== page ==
Last night I went along to a great event at the RSA House organised by London Youth. They’re launching a report next week called Hunch, which makes a fiercely-argued case for the importance of youth work in the face of spending cuts. They're better placed than most to argue the point – as a network of 400 youth organisations (from youth clubs to community centres) across the capital, they know what good youth work looks like, and the impact it has. They came to the RSA partly to share the findings with Fellows and leading voices in the sector, but also to issue a friendly challenge to this group for practical responses to the report.
The room was a lively mix of youth workers and people involved in charities and social enterprises, all of whom warmed to the theme that youth work should be seen as a way of supporting and empowering young people, not simply a tool for tackling social problems. Rosie Ferguson from London Youth (an RSA Fellow and member of our Fellowship council) gave an efficient demonstration of the logic behind this, asking: “How many of you here today are carrying a weapon? Is it because you went on a knife crime awareness course when you were 14?”
Rosie then invited Francisco Augusto, who has been involved with the DareLondon youth advisory board, to make the case for a more positive approach to supporting young people from his own experience. Having been in serious trouble with the police at the age of 13, he explained how a chance encounter with a committed local youth worker, Roger Jilal, set him on the right track. What made the difference? Talking to him later, he explained Roger’s knack for relating to the young people he worked with as equals, seeing their potential and sticking with them to provide support and reassurance. In Francis’ case, that meant persuading him to stay in school and get some qualifications – he’s now studying for a degree at Roehampton and setting up a social enterprise.
What became clear in the discussion that followed was the degree of consensus about what really helps young people develop and thrive, but also the challenges of gathering an evidence base to support that consensus. Individual success stories such as Francis’ are powerful, but there's clearly a need (recognised in the report) for youth work organisations to build a better pool of evidence about what works and what doesn’t: a challenge for small, local, highly effective projects that they often lack the time or resources to carry out detailed research. What’s more, several people remarked that much of the value of good youth work is in its effect on young people's self-confidence and social skills — not an easy thing to quantify.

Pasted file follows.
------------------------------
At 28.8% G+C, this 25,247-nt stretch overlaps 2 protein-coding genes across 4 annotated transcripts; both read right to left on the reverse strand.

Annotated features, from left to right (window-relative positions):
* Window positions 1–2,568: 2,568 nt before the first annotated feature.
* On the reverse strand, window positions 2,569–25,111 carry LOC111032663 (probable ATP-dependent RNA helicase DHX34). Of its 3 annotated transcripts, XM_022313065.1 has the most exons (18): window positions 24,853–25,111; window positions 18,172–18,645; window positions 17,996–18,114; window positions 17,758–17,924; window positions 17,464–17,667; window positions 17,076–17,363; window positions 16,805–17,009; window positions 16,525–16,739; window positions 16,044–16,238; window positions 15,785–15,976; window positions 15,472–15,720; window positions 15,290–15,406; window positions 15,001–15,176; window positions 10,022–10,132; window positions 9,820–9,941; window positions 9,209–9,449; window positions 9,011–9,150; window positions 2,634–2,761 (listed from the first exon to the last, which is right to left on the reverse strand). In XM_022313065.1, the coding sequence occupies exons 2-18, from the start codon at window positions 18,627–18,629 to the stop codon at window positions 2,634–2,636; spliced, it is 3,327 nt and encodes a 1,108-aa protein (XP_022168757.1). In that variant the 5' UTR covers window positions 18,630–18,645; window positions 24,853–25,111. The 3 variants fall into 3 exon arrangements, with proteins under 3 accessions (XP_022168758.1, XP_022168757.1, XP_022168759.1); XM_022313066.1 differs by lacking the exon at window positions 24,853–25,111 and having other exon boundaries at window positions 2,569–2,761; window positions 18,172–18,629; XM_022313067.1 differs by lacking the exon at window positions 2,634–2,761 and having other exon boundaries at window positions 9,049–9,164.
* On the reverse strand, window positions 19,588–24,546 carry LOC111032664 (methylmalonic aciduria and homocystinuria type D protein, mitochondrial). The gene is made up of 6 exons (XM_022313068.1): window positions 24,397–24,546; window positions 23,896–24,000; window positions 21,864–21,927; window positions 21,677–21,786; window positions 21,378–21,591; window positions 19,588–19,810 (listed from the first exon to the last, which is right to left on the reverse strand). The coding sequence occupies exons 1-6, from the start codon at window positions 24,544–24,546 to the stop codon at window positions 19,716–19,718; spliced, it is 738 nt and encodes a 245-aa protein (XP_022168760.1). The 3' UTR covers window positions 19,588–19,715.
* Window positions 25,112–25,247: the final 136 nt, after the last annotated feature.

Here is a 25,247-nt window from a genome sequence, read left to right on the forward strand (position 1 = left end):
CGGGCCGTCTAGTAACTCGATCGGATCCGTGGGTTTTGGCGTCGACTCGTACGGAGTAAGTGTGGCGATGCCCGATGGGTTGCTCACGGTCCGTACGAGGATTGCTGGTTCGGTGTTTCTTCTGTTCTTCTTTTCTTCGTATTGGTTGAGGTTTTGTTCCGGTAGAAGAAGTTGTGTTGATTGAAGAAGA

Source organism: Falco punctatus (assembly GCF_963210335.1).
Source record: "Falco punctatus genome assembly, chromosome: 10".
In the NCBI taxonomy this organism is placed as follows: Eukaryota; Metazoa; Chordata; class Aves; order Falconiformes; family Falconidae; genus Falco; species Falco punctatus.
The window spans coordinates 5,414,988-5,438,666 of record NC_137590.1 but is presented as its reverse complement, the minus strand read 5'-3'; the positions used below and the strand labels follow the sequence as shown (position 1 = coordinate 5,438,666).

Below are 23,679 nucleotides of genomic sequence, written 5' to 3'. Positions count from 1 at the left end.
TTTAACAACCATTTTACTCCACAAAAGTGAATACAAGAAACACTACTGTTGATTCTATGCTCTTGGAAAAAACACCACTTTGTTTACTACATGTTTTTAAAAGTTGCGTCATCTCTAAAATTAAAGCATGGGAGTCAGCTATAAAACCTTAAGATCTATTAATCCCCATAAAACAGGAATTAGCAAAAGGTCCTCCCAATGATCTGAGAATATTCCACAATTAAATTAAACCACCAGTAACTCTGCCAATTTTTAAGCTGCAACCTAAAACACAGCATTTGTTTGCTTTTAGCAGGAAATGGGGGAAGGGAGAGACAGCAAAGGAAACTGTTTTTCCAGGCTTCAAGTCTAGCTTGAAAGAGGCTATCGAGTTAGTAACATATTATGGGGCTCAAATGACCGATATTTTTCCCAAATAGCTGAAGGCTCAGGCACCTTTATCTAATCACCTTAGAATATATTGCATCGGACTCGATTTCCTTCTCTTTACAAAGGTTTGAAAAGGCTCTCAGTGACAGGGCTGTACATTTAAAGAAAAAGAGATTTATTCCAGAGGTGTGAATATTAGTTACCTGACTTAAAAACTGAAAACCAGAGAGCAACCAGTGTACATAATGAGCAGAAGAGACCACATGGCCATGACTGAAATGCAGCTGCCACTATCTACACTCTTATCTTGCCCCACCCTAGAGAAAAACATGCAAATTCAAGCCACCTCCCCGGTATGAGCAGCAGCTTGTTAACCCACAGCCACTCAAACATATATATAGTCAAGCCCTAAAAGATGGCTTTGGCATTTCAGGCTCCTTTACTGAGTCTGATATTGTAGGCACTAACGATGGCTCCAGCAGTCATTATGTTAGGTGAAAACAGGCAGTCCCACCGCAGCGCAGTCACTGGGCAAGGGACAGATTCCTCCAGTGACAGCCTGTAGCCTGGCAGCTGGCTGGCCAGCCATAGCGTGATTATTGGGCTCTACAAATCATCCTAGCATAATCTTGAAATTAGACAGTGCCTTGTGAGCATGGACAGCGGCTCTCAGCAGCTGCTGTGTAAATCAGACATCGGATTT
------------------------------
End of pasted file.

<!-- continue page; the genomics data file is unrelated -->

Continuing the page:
Individual success stories such as Francis’ are powerful, but there's clearly a need to build a better pool of evidence about what works and what doesn’t
If this is the friendly challenge, what was the response? Many in the room argued for better collaboration between practitioners, and hoped that this could happen within the RSA – both through making connections between Fellows involved in youth work, and initiatives such as our Social Entrepreneurs’ Network (which already features many businesses that support young people). Another proposal was to identify youth work ‘champions’, people who can persuade politicians and the media of the merits of their craft.
This echoed a point that our own Matthew Taylor made about the challenge of maintaining pride in good professional practice in a targets-led culture: he was clear about the importance of this for youth work, which he said should recognised as not just a means to positive social outcomes but “a public good in itself”. Hunch has its official launch next week at the House of Lords (I'll add a link when it's published) and will be a great rallying point for those who agree. The question, though, is what can the RSA do to support Fellows who want to work together to raise the profile of effective youth work initiatives – and make sure that the best and the bravest ideas and approaches are able to spread.
Sam is @iamsamthomas on Twitter